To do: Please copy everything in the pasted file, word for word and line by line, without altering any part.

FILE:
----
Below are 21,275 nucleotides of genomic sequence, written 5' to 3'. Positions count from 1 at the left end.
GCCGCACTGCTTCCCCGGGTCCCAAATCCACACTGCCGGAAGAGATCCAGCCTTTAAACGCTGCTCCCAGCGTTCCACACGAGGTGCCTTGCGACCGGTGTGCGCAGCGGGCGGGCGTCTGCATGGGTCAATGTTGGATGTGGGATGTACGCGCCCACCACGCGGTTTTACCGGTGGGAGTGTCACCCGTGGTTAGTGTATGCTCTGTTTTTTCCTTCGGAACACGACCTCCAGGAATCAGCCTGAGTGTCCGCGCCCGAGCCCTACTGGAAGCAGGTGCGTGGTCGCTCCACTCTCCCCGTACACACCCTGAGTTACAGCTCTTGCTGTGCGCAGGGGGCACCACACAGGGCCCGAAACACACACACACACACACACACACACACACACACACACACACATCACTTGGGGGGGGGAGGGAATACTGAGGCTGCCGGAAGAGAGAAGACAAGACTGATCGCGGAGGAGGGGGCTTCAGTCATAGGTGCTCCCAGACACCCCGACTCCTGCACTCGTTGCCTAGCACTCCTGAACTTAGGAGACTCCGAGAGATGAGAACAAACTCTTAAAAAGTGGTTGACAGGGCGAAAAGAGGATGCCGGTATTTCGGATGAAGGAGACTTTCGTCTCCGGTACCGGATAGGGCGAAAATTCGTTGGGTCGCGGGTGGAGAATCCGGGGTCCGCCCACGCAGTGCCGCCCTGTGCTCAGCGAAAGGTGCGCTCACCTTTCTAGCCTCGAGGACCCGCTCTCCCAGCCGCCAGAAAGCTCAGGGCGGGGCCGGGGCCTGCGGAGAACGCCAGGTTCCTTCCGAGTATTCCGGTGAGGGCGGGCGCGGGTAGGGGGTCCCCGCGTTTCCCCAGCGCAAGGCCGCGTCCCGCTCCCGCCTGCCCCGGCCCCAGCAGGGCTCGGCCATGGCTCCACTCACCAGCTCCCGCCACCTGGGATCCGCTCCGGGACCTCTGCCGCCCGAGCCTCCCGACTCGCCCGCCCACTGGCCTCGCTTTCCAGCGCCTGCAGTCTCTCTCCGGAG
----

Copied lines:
Below are 21,275 nucleotides of genomic sequence, written 5' to 3'. Positions count from 1 at the left end.
GCCGCACTGCTTCCCCGGGTCCCAAATCCACACTGCCGGAAGAGATCCAGCCTTTAAACGCTGCTCCCAGCGTTCCACACGAGGTGCCTTGCGACCGGTGTGCGCAGCGGGCGGGCGTCTGCATGGGTCAATGTTGGATGTGGGATGTACGCGCCCACCACGCGGTTTTACCGGTGGGAGTGTCACCCGTGGTTAGTGTATGCTCTGTTTTTTCCTTCGGAACACGACCTCCAGGAATCAGCCTGAGTGTCCGCGCCCGAGCCCTACTGGAAGCAGGTGCGTGGTCGCTCCACTCTCCCCGTACACACCCTGAGTTACAGCTCTTGCTGTGCGCAGGGGGCACCACACAGGGCCCGAAACACACACACACACACACACACACACACACACACACACACACATCACTTGGGGGGGGGAGGGAATACTGAGGCTGCCGGAAGAGAGAAGACAAGACTGATCGCGGAGGAGGGGGCTTCAGTCATAGGTGCTCCCAGACACCCCGACTCCTGCACTCGTTGCCTAGCACTCCTGAACTTAGGAGACTCCGAGAGATGAGAACAAACTCTTAAAAAGTGGTTGACAGGGCGAAAAGAGGATGCCGGTATTTCGGATGAAGGAGACTTTCGTCTCCGGTACCGGATAGGGCGAAAATTCGTTGGGTCGCGGGTGGAGAATCCGGGGTCCGCCCACGCAGTGCCGCCCTGTGCTCAGCGAAAGGTGCGCTCACCTTTCTAGCCTCGAGGACCCGCTCTCCCAGCCGCCAGAAAGCTCAGGGCGGGGCCGGGGCCTGCGGAGAACGCCAGGTTCCTTCCGAGTATTCCGGTGAGGGCGGGCGCGGGTAGGGGGTCCCCGCGTTTCCCCAGCGCAAGGCCGCGTCCCGCTCCCGCCTGCCCCGGCCCCAGCAGGGCTCGGCCATGGCTCCACTCACCAGCTCCCGCCACCTGGGATCCGCTCCGGGACCTCTGCCGCCCGAGCCTCCCGACTCGCCCGCCCACTGGCCTCGCTTTCCAGCGCCTGCAGTCTCTCTCCGGAG